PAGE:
April 3, 2009
Rum Cay is only 25 nautical miles from Conception, add a few more for
fishing. And fish we did. We hooked the biggest mahi we ever saw. It
probably was 60-65" long, and very thick. Valt fought it valiantly, but
just as he got ready to gaff it, it made a last ditch effort to escape,
breaking the 80 lb. test line, and swam away with a brand new lure. Luckily
we hooked a diffent one and landed him.
The waves had settled down nicely, maybe only 2-3'. We wondered how the
anchorage would be? It seemed to have little protection from the current
winds. If it was too bad, we'd have to go into the Sumter Point Marina.
This would be our first marina stop since we left Panama City, Florida.
As it turned out, we opted for a new anchorage in Flamingo Bay. The bay is
ringed with a coral reef and dotted throughout with more coral heads. As we
entered the 100' wide opening in the reef, Dave aboard catamaran "Miou"
came on the VHF
radio said, "Come on in, zigzag thru the heads and you will have at least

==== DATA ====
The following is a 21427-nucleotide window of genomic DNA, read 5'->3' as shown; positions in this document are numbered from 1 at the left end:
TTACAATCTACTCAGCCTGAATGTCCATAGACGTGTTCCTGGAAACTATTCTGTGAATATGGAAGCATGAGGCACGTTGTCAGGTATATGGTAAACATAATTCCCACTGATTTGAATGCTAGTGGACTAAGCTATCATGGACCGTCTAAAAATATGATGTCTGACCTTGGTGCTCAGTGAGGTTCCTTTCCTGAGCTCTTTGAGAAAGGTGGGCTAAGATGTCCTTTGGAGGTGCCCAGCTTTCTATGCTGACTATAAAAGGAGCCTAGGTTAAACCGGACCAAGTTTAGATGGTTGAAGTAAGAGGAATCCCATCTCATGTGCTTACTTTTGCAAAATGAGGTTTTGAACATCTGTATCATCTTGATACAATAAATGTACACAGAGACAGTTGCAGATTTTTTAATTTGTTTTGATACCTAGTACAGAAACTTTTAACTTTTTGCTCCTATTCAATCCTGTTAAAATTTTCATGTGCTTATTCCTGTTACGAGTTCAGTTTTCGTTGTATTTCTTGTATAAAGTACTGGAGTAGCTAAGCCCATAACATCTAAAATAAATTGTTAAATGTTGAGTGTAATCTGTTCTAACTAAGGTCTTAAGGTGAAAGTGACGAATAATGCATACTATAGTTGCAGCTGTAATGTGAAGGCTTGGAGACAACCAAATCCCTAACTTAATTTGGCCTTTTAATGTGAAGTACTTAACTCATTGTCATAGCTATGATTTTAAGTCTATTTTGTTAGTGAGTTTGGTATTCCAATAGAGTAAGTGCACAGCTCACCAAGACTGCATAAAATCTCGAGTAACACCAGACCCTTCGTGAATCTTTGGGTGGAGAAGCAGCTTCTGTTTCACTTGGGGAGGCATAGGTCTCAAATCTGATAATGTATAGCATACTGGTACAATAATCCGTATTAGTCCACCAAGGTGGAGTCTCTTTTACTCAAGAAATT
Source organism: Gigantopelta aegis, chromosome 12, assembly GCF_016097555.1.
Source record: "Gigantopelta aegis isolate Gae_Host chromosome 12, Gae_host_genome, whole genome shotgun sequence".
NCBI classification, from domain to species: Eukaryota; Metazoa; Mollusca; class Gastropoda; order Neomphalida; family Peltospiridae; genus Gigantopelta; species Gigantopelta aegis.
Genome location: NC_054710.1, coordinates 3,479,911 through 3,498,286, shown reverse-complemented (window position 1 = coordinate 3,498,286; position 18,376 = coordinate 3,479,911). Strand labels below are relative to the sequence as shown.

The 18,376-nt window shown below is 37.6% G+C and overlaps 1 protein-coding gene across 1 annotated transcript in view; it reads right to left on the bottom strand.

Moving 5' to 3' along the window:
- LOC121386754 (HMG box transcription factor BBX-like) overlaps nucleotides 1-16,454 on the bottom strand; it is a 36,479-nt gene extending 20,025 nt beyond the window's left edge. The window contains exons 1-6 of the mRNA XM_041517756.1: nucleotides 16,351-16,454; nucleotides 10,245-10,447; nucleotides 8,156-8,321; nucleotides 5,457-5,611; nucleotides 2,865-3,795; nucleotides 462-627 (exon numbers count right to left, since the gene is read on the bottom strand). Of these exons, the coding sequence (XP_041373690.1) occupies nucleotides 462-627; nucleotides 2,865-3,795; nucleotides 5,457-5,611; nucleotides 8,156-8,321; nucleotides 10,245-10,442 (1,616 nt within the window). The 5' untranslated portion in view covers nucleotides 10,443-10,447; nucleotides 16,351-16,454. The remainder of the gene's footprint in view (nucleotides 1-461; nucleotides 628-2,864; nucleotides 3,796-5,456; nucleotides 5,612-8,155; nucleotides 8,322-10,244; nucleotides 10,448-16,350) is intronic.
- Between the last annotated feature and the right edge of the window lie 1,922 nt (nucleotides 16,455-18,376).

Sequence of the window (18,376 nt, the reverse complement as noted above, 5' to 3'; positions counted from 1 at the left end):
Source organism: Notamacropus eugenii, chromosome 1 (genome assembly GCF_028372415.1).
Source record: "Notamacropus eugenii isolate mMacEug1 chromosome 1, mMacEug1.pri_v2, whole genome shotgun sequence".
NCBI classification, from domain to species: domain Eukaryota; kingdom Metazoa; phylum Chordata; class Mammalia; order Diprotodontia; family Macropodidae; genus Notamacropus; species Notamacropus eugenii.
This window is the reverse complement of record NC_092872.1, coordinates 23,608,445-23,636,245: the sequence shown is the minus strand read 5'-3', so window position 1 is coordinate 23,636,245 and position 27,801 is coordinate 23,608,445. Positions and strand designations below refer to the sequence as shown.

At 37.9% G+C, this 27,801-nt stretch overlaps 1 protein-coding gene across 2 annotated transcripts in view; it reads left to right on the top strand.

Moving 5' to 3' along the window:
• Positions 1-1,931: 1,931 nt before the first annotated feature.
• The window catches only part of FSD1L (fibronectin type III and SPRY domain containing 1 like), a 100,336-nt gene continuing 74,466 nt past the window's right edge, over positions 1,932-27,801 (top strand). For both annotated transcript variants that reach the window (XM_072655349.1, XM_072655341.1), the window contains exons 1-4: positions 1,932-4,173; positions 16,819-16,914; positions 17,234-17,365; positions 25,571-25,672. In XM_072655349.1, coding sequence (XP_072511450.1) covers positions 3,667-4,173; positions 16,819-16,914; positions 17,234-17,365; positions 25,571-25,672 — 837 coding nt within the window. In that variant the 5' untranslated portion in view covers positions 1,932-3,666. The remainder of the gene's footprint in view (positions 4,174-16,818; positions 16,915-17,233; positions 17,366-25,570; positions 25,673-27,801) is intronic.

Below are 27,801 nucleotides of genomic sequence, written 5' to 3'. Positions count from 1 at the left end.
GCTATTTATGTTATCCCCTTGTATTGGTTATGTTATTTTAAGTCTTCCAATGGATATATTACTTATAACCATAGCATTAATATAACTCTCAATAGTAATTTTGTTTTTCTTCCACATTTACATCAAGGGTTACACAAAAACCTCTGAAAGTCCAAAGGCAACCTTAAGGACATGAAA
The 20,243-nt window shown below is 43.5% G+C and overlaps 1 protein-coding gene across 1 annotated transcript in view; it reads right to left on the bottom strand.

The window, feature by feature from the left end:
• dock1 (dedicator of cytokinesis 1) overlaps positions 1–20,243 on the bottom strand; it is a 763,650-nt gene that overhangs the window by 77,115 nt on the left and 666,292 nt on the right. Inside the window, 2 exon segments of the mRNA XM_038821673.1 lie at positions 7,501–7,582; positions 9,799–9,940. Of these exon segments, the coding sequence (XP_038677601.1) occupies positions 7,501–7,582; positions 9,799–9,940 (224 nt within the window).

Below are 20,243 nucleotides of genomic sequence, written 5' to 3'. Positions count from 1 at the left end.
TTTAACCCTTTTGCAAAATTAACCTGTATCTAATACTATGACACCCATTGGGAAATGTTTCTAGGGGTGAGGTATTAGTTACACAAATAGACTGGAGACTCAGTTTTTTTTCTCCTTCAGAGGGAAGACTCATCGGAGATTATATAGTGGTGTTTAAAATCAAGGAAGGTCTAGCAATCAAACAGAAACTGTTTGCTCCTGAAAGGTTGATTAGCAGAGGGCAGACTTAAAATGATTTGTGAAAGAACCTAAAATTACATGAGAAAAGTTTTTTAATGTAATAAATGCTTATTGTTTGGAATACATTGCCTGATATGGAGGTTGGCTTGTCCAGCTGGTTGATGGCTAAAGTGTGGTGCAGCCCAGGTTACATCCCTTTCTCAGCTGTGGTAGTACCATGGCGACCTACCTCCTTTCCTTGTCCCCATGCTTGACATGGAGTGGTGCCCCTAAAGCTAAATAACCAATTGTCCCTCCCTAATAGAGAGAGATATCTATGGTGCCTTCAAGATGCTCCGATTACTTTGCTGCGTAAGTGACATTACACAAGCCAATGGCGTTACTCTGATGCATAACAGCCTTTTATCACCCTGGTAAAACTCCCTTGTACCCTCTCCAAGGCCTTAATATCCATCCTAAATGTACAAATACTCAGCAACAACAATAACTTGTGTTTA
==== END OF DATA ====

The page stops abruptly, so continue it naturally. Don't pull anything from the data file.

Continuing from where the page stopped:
all the way to the shore." We thanked him and soon were anchored safely with
coral heads all around us. Most were deep enough that we could drive over
them. Some were not, and even poked menacingly out of the water at low
tide. It was
an awesome sight. We launched the dinghy and went to meet him and take him
a portion of mahi. He was a rotund, long haired, bearded sailor. A single
hander, maybe? But when we pulled alongside, a lovely, fine lady,
Susannah, came out of the cabin. Newly retired, she was joining him for
their first cruise together. What a clever woman. She was sprouting seeds
to add vegetables to their menu. I'd never thought of it. She was hungry
for feminine conversation and we chatted like magpies for a while.
Next morning we moved the boat closer to shore to get out of the mild
surge. Then we donned snorkeling gear and slipped into the gin clear water.
We swam around the reef admiring the fish.The second and third days were
just as fine. No wind, no waves, in fact we drove around the north side of
the island which is usually too rough to go. We looked at the reefs from
the dinghy as if we were snorkeling. Very unusual.
We got together with the other 3 boats in the anchorage and shared
experiences. Even remote anchorages can be very social.
The beaches here is steep, and the slight surge prevents us from anchoring
the dinghy and going ashore. The dinghy is 850 pounds, and cannot be easily
moved if it should get beached from the waves.
Reluctantly we weighed anchor and headed for Long Island.